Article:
I’ll post some more soon.

I am not going to write about the other any more but I am going to write about what it feels to not have that delicious daily contact with a man who wants to hear your voice or get your emails.

Even though it just ended I am unusually happy.  It takes a great deal of energy maintaining a long distance relationship.    A great deal of wasted time wondering and planning.   If I asked once I asked a million times when he was going to come visit me.  It was that sort of anxiety I am happy to jettison.

Alone does not mean lonely.  I am not just going to let anyone in simply because I can’t face the idea of being on my own.

I am not lonely, I have so many extraordinary people who catch me as I begin to fall. Everyone at breakfast told me how happy I looked.  I am happy.  I made the right decision.  I did it right.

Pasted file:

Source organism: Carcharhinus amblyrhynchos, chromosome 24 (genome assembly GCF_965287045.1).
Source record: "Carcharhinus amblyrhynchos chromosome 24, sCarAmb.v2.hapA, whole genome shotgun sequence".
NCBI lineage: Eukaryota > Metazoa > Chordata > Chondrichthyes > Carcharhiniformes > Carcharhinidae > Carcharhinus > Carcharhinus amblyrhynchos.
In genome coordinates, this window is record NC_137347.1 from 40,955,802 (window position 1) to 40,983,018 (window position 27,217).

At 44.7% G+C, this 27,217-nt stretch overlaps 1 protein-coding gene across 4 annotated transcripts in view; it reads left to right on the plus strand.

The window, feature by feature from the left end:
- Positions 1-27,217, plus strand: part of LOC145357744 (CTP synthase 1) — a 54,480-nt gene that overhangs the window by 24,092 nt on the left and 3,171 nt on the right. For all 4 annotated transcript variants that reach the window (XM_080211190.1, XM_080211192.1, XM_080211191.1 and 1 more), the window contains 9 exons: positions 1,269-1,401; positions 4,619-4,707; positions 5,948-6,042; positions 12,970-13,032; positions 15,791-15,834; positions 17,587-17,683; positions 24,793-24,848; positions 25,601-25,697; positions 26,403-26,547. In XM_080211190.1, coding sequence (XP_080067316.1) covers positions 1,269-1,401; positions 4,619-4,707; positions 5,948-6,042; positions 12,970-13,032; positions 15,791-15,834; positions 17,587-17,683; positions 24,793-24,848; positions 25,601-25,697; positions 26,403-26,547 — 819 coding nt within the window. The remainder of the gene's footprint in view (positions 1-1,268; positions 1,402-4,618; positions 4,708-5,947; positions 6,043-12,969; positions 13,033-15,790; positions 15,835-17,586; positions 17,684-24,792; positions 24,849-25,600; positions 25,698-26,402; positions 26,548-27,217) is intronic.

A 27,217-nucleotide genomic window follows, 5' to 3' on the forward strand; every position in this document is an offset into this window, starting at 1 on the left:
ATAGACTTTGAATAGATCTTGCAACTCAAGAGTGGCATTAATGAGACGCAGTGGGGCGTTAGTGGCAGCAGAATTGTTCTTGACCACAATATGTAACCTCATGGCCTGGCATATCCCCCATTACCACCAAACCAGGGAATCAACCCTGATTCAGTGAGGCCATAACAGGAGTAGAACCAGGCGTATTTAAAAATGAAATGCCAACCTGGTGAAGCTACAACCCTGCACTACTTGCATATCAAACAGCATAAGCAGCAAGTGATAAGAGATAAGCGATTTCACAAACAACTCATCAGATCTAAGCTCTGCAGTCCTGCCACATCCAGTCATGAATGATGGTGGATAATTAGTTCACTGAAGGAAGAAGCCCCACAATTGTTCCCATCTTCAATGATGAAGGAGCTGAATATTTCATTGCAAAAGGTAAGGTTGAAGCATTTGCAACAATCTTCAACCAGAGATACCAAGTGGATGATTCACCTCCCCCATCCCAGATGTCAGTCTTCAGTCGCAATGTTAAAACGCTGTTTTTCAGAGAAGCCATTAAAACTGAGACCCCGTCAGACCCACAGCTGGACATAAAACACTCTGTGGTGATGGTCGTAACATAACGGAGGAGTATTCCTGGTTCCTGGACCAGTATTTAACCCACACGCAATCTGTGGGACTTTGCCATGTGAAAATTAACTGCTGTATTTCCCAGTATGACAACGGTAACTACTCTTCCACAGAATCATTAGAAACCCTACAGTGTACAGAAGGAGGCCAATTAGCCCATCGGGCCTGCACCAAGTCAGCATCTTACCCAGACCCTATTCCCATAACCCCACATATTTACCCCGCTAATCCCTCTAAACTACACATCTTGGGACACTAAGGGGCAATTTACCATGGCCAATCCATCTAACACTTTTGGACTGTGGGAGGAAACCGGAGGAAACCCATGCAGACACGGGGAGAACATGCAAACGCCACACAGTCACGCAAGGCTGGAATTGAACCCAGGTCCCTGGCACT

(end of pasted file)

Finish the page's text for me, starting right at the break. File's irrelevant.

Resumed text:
Look, as time passes the prospect of meeting anyone appropriate diminishes. I knew what I was getting myself into when I met him.  The intrigue was a powerful part of the attraction-until it wasn’t.  The prospect of being a boyfriend was quickly replaced with the role I am often cast in, that of rescuer, therapist and problem solver.

I had a wonderful morning with Jennie and Guinevere who is as funny as all hell.   I can’t possibly tell you what we spent today giggling about. It wasn’t, shall we say, politically correct.  That’s what you get when you drive around LA with a scriptwriter, an ex-porn star and two dogs in a beaten up F150.

Who do I turn to when things get really sad?  Joni Mitchell of course!